Video games are commonly thought to be something that kids and younger people are into, but the COVID-19 pandemic showed that adults and even seniors are getting in on the action as we had more time at home and easier access to games.

In what once was an industry where you could only participate if you had a fast computer or an expensive console, games now are being produced for phones, tablets, and other mobile devices, giving access to the gaming world to nearly everyone.

The number of people over the age of 50 playing video games climbed from 9% in 1999 to 38% in 2016 and 44% in 2019. Given that nearly 240 million people played a mobile-based game called Candy Crush in January 2021, that number is likely much higher in pandemic life.

As with anything, there are positives and negatives to gaming, so it’s important to know what to look out for. Essex Center for Rehabilitation and Nursing has a look at three pros and three cons.


  • Improve everyday skills by enhancing hand-eye coordination, keeping memory sharp by making rapid decisions, and lengthening attention spans.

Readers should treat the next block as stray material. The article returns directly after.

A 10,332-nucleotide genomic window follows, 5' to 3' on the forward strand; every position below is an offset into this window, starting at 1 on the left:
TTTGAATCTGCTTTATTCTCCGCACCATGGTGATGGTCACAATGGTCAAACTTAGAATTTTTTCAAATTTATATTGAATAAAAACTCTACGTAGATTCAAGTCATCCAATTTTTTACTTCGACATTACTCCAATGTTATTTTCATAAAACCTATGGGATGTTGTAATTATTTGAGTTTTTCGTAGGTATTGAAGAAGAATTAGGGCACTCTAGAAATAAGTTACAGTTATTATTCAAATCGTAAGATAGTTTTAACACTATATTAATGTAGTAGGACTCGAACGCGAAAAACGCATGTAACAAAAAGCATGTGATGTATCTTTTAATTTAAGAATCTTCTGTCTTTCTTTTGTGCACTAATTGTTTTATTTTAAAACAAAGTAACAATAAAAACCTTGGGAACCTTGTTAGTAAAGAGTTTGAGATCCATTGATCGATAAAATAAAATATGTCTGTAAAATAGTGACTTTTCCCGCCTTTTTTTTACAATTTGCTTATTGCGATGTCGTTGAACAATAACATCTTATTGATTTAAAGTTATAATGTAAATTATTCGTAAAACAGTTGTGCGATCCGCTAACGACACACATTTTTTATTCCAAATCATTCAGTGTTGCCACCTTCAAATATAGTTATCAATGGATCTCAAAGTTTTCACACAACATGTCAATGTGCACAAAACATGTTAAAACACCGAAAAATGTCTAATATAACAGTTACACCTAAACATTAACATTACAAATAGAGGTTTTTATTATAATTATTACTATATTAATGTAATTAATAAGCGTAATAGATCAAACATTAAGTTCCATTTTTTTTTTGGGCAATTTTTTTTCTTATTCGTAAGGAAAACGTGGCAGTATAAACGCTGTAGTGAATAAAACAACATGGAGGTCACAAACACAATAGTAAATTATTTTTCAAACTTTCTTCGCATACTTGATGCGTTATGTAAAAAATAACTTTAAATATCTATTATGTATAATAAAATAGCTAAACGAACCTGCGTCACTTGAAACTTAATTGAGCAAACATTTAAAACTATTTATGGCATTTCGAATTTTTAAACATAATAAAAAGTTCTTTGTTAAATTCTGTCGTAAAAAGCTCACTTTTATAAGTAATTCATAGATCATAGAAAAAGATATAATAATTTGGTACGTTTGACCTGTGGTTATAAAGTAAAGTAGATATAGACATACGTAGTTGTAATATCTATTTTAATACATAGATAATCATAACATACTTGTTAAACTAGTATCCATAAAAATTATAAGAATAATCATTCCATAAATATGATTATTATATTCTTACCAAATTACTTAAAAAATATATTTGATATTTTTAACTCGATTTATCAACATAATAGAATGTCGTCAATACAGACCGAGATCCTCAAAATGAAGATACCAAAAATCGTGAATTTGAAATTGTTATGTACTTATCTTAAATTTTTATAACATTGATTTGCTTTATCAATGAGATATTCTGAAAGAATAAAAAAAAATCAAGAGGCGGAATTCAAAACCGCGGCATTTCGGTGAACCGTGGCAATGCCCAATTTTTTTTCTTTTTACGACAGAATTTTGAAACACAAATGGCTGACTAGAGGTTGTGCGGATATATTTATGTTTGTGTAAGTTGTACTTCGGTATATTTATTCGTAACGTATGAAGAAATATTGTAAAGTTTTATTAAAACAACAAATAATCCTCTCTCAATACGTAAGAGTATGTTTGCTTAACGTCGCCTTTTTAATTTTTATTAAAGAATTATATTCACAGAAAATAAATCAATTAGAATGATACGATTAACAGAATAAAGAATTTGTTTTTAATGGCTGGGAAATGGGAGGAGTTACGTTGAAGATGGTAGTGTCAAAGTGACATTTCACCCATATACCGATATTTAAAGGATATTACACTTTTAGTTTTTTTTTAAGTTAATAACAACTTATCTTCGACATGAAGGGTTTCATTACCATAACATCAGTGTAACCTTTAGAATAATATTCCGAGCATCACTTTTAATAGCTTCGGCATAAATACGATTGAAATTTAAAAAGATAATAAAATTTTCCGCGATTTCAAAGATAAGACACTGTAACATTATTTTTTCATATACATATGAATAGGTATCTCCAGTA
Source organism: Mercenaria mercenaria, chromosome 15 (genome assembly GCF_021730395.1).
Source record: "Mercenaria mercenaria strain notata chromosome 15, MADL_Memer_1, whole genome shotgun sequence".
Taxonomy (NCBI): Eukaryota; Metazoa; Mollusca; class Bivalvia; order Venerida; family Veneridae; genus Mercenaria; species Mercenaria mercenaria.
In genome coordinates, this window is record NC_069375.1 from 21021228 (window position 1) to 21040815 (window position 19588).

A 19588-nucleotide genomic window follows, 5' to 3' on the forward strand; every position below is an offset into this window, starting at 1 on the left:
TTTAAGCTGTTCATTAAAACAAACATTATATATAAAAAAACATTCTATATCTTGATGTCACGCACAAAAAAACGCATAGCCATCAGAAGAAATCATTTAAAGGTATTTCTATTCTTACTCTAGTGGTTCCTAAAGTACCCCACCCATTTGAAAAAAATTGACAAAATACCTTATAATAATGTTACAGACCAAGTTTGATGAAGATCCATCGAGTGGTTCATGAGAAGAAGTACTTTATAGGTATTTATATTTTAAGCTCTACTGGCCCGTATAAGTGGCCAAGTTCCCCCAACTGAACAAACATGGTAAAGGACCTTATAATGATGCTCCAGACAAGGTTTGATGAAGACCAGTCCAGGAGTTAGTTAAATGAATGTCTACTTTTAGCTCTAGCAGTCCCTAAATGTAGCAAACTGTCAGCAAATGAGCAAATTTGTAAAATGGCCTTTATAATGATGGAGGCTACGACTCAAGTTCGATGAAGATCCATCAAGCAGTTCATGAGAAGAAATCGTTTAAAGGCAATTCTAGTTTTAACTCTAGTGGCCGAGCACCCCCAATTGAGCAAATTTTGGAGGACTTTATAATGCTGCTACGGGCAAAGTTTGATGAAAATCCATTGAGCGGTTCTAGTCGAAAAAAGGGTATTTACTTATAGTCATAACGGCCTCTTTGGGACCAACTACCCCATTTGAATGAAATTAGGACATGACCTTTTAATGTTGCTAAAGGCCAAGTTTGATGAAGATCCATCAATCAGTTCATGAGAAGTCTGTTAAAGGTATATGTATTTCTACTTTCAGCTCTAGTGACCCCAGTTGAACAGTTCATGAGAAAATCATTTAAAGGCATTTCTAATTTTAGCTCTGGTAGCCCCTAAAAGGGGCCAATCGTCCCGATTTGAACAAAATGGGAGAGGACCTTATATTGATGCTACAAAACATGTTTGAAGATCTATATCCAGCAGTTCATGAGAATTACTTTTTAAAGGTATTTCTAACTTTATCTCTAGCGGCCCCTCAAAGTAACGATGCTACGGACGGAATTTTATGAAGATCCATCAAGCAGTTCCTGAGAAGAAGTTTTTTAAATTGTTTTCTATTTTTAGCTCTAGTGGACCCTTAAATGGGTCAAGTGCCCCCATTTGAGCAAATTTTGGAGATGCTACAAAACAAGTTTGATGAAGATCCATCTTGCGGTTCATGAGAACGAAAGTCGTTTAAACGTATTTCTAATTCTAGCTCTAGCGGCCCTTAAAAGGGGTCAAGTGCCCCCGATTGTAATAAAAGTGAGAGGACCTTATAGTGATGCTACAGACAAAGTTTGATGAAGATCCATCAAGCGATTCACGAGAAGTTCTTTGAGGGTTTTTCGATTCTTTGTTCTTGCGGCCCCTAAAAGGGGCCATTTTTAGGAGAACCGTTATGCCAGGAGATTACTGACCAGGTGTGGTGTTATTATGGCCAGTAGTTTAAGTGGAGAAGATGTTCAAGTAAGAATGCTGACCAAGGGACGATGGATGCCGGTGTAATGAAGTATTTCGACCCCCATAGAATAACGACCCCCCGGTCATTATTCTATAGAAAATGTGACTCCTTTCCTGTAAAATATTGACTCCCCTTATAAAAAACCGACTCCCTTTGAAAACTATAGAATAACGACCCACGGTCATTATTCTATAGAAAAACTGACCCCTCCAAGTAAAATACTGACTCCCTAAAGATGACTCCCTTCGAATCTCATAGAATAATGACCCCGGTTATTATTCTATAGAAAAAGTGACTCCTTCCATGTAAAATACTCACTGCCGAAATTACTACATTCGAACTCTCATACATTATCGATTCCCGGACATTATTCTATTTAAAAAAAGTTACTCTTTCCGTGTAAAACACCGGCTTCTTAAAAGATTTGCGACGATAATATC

• Can ease anxiety and depression by improving focus. There are also social aspects of many games now where people can team up with others around the country or world, helping to reduce isolation.
  • Can help keep vision sharp by detecting the direction of movement.


  • Becoming addicted to a game, just like anything else, can adversely affect real-world relationships and productivity.
  • Be sure to keep gaming to your free time and not let activities like exercise fall by the wayside.
  • Games also help with specific skills as far as cognitive abilities go, so it’s still important to keep your brain sharp with other activities like reading, doing puzzles, and doing activities with others.

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